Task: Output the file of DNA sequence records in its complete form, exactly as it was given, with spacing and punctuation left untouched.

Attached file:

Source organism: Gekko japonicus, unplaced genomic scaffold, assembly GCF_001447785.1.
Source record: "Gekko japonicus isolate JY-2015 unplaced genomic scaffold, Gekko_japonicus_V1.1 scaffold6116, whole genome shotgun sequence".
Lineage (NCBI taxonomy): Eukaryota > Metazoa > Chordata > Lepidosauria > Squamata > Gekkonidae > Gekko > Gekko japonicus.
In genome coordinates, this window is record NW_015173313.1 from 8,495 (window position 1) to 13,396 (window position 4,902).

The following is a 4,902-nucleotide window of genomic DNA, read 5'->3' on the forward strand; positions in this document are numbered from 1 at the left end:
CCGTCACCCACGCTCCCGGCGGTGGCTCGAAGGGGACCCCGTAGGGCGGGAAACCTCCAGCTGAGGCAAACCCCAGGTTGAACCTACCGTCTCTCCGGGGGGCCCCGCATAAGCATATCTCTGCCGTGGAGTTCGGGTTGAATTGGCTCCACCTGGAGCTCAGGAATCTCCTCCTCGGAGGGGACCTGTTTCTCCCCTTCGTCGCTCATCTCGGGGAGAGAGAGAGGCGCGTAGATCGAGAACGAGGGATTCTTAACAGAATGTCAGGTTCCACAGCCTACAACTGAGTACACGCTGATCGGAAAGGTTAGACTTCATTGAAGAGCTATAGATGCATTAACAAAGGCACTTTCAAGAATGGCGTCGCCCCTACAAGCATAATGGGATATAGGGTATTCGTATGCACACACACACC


Source organism: Gekko japonicus, unplaced genomic scaffold, assembly GCF_001447785.1.
Source record: "Gekko japonicus isolate JY-2015 unplaced genomic scaffold, Gekko_japonicus_V1.1 scaffold6116, whole genome shotgun sequence".
Lineage (NCBI taxonomy): Eukaryota > Metazoa > Chordata > Lepidosauria > Squamata > Gekkonidae > Gekko > Gekko japonicus.
In genome coordinates, this window is record NW_015173313.1 from 8,495 (window position 1) to 13,396 (window position 4,902).

The following is a 4,902-nucleotide window of genomic DNA, read 5'->3' on the forward strand; positions in this document are numbered from 1 at the left end:
CCGTCACCCACGCTCCCGGCGGTGGCTCGAAGGGGACCCCGTAGGGCGGGAAACCTCCAGCTGAGGCAAACCCCAGGTTGAACCTACCGTCTCTCCGGGGGGCCCCGCATAAGCATATCTCTGCCGTGGAGTTCGGGTTGAATTGGCTCCACCTGGAGCTCAGGAATCTCCTCCTCGGAGGGGACCTGTTTCTCCCCTTCGTCGCTCATCTCGGGGAGAGAGAGAGGCGCGTAGATCGAGAACGAGGGATTCTTAACAGAATGTCAGGTTCCACAGCCTACAACTGAGTACACGCTGATCGGAAAGGTTAGACTTCATTGAAGAGCTATAGATGCATTAACAAAGGCACTTTCAAGAATGGCGTCGCCCCTACAAGCATAATGGGATATAGGGTATTCGTATGCACACACACACC